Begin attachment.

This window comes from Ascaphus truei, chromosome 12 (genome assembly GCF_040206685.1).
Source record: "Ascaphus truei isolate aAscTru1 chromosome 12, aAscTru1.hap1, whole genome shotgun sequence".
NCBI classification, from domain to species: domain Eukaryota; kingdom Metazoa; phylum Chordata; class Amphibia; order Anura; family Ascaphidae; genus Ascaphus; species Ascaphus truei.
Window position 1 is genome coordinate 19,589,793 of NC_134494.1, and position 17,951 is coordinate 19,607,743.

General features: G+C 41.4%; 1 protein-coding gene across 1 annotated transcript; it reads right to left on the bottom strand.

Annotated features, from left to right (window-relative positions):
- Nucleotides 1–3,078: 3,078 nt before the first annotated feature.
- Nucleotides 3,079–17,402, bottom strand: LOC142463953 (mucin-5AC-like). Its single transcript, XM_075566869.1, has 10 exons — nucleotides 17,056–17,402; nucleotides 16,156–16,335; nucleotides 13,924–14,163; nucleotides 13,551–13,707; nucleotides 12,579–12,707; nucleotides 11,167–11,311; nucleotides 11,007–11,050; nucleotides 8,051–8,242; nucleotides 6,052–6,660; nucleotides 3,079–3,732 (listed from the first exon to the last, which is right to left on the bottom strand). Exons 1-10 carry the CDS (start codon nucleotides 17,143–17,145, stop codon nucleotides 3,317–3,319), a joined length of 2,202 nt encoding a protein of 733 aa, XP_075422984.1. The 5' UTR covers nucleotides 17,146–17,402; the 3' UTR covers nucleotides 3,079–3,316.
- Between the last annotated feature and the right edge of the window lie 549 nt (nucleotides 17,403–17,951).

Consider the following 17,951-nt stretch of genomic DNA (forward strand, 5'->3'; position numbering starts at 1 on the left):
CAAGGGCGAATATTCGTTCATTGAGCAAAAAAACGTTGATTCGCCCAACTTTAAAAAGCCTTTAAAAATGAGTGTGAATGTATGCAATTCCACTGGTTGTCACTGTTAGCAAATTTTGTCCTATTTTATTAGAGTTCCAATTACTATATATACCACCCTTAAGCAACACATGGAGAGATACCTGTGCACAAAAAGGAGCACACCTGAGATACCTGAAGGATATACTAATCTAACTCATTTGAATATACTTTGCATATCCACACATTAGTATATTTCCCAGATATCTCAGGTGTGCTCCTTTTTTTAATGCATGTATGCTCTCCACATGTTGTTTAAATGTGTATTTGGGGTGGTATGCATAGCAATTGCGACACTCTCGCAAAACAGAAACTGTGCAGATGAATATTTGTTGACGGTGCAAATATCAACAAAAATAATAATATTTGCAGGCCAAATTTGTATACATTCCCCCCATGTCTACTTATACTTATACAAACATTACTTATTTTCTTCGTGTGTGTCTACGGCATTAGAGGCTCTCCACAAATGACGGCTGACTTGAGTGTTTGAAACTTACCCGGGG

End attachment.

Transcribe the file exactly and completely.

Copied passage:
This window comes from Ascaphus truei, chromosome 12 (genome assembly GCF_040206685.1).
Source record: "Ascaphus truei isolate aAscTru1 chromosome 12, aAscTru1.hap1, whole genome shotgun sequence".
NCBI classification, from domain to species: domain Eukaryota; kingdom Metazoa; phylum Chordata; class Amphibia; order Anura; family Ascaphidae; genus Ascaphus; species Ascaphus truei.
Window position 1 is genome coordinate 19,589,793 of NC_134494.1, and position 17,951 is coordinate 19,607,743.

General features: G+C 41.4%; 1 protein-coding gene across 1 annotated transcript; it reads right to left on the bottom strand.

Annotated features, from left to right (window-relative positions):
- Nucleotides 1–3,078: 3,078 nt before the first annotated feature.
- Nucleotides 3,079–17,402, bottom strand: LOC142463953 (mucin-5AC-like). Its single transcript, XM_075566869.1, has 10 exons — nucleotides 17,056–17,402; nucleotides 16,156–16,335; nucleotides 13,924–14,163; nucleotides 13,551–13,707; nucleotides 12,579–12,707; nucleotides 11,167–11,311; nucleotides 11,007–11,050; nucleotides 8,051–8,242; nucleotides 6,052–6,660; nucleotides 3,079–3,732 (listed from the first exon to the last, which is right to left on the bottom strand). Exons 1-10 carry the CDS (start codon nucleotides 17,143–17,145, stop codon nucleotides 3,317–3,319), a joined length of 2,202 nt encoding a protein of 733 aa, XP_075422984.1. The 5' UTR covers nucleotides 17,146–17,402; the 3' UTR covers nucleotides 3,079–3,316.
- Between the last annotated feature and the right edge of the window lie 549 nt (nucleotides 17,403–17,951).

Consider the following 17,951-nt stretch of genomic DNA (forward strand, 5'->3'; position numbering starts at 1 on the left):
CAAGGGCGAATATTCGTTCATTGAGCAAAAAAACGTTGATTCGCCCAACTTTAAAAAGCCTTTAAAAATGAGTGTGAATGTATGCAATTCCACTGGTTGTCACTGTTAGCAAATTTTGTCCTATTTTATTAGAGTTCCAATTACTATATATACCACCCTTAAGCAACACATGGAGAGATACCTGTGCACAAAAAGGAGCACACCTGAGATACCTGAAGGATATACTAATCTAACTCATTTGAATATACTTTGCATATCCACACATTAGTATATTTCCCAGATATCTCAGGTGTGCTCCTTTTTTTAATGCATGTATGCTCTCCACATGTTGTTTAAATGTGTATTTGGGGTGGTATGCATAGCAATTGCGACACTCTCGCAAAACAGAAACTGTGCAGATGAATATTTGTTGACGGTGCAAATATCAACAAAAATAATAATATTTGCAGGCCAAATTTGTATACATTCCCCCCATGTCTACTTATACTTATACAAACATTACTTATTTTCTTCGTGTGTGTCTACGGCATTAGAGGCTCTCCACAAATGACGGCTGACTTGAGTGTTTGAAACTTACCCGGGG